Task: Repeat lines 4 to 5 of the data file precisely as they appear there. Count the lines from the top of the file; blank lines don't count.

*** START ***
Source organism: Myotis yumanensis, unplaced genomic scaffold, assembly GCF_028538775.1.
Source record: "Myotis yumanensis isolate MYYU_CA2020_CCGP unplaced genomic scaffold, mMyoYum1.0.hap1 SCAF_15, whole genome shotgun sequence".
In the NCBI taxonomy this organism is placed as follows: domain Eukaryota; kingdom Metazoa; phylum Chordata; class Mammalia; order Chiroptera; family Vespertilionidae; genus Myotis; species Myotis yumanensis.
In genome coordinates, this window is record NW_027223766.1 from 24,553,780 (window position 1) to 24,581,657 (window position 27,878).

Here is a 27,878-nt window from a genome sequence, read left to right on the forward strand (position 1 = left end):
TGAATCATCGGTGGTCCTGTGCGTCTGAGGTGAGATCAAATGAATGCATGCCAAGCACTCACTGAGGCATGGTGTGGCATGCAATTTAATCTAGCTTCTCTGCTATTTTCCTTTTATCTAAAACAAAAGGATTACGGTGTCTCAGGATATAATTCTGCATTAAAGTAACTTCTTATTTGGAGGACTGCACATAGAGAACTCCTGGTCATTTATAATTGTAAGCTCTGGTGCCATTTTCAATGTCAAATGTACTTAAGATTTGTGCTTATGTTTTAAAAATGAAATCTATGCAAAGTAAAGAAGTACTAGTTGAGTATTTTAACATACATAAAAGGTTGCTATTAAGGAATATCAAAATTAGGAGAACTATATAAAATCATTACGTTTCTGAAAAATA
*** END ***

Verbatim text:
In genome coordinates, this window is record NW_027223766.1 from 24,553,780 (window position 1) to 24,581,657 (window position 27,878).

Here is a 27,878-nt window from a genome sequence, read left to right on the forward strand (position 1 = left end):